I love the idea of having a mentor. In fact, I’d love to have a mentor as much as I’d love to have a beachfront mansion between Ricardo Montalbán and Magnum P.I. But I don’t own any oceanfront property, yet. And unfortunately, I don’t have an official mentor either.
To be fair, I do have a couple of sliver mentors. These are not people who teach me how to remove splinters. They are experts who I look to for insights and information about specific topics. But again, the relationships aren’t formal or consistent. So even my sliver mentors are unofficial and thinly used.
However, I have had anti-mentors. These are bosses, leaders and managers who have shown me what not to do. They are people who set examples that I intuitively knew not to follow. (Mr. Lemming, maybe we shouldn’t jump off that cliff…) They are the types of leaders that are easy to complain about. But simply complaining about them means you are missing the value they provide.
Put Them To Work For You.
Instead of complaining about your supervisor, boss or otherwise-positioned anti-mentor, go to school on them. Study what they are doing wrong. Heck, write a book about them. Or write a song about them like Johnny Paycheck did. #TakeThisJobAndShoveIt
With everything you find wrong about your anti-mentor and his or her style, write down what you should do instead. You instinctually know where they went wrong, and you know where the gap is between what they did and what you know to be right.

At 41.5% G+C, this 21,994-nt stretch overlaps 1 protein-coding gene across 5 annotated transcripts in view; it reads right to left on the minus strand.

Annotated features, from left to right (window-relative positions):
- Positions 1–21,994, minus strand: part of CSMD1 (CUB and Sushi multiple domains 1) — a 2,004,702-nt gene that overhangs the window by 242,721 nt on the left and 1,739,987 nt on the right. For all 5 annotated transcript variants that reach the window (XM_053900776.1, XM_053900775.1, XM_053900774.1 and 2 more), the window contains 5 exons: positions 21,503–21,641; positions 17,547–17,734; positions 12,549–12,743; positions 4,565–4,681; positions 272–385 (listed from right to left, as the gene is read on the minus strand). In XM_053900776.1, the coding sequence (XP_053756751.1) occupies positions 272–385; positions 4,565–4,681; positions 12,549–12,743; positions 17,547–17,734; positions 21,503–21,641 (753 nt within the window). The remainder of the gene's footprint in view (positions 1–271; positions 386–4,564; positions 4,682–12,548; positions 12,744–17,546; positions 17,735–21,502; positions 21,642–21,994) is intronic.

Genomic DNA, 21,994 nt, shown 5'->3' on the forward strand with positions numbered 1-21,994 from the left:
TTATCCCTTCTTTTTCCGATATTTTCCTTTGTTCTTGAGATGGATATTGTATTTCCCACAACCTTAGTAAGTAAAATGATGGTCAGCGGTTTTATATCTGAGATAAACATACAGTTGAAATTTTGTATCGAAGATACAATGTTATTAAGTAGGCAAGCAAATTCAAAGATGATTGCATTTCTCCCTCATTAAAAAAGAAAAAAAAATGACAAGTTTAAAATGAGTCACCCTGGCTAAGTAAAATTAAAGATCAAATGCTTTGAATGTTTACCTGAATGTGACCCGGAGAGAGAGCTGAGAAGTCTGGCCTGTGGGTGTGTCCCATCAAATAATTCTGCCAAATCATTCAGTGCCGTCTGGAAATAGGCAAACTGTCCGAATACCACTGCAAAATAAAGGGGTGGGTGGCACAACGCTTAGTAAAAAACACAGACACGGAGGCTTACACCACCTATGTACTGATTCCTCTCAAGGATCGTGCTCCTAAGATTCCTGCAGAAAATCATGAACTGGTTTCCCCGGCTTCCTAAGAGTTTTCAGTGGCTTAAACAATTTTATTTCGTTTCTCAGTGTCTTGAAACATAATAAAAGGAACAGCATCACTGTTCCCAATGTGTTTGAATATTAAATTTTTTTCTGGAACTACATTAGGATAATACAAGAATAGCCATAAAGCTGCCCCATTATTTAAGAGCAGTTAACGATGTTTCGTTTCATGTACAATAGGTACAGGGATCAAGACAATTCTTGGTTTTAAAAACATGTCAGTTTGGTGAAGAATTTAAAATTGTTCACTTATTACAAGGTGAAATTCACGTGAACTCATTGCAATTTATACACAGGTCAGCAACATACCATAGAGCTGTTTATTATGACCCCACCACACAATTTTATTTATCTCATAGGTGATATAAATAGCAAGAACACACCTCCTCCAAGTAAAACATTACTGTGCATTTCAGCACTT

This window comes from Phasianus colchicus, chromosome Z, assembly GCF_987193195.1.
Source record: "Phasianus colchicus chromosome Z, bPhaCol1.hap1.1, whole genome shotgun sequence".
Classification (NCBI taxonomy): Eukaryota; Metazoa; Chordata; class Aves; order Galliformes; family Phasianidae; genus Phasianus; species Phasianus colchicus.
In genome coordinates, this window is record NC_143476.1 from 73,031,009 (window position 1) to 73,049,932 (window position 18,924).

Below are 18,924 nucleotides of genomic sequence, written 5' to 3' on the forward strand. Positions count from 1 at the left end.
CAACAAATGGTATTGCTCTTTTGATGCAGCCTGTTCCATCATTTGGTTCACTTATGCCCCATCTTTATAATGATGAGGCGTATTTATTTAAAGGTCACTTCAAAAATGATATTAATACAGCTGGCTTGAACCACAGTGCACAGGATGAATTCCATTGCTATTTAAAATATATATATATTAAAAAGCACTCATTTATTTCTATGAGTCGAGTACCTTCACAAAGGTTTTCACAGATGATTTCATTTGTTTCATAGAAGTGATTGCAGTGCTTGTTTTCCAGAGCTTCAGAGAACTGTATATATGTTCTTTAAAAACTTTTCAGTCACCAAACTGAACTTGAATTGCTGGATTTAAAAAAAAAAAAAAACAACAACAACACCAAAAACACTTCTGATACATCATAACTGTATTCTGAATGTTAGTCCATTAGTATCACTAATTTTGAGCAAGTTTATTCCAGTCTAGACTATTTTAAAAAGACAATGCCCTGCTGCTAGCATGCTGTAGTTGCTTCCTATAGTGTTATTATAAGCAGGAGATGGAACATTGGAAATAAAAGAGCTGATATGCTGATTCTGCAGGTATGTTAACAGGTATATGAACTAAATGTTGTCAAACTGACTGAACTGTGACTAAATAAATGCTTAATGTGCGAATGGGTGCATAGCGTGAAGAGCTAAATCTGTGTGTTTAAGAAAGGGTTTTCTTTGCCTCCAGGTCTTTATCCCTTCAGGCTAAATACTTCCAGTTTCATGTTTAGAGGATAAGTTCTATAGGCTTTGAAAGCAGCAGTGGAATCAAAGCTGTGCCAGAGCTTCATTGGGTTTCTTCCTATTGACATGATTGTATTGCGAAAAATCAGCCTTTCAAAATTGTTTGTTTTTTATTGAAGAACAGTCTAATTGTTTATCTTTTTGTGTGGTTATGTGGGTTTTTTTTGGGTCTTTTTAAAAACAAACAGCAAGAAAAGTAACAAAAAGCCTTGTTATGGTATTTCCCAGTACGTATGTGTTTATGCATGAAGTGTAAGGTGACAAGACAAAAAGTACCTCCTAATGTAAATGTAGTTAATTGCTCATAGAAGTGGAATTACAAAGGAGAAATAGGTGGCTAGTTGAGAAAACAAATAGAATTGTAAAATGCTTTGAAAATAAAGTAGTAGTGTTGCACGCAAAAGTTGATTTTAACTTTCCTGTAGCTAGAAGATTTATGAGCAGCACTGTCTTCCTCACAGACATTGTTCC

This is extremely valuable. It is like learning to walk by falling down or learning to ride a bike by crashing. Watching an anti-mentor at work is like watching game film of your poor performances to see your mistakes from an external perspective. Once you have witnessed the failure you better understand the right things to do.
Pro Tip: If you have had nothing but great bosses, binge-watch The Office and let Michael Scott be your anti-guide.
Don’t overlook the power of those who show you what not to do. Anti-mentors can help you grow and learn as quickly as positive mentors, because we are wired to learn from pain and discomfort. Anti-mentors are easy to find. They are everywhere. Now, it’s time to put them to good use for you.
*If you know someone who could benefit from this message, please share it with them.
**If you were one of my great bosses, supervisors or managers and don’t think this is about you, you’re right, it’s the other ones.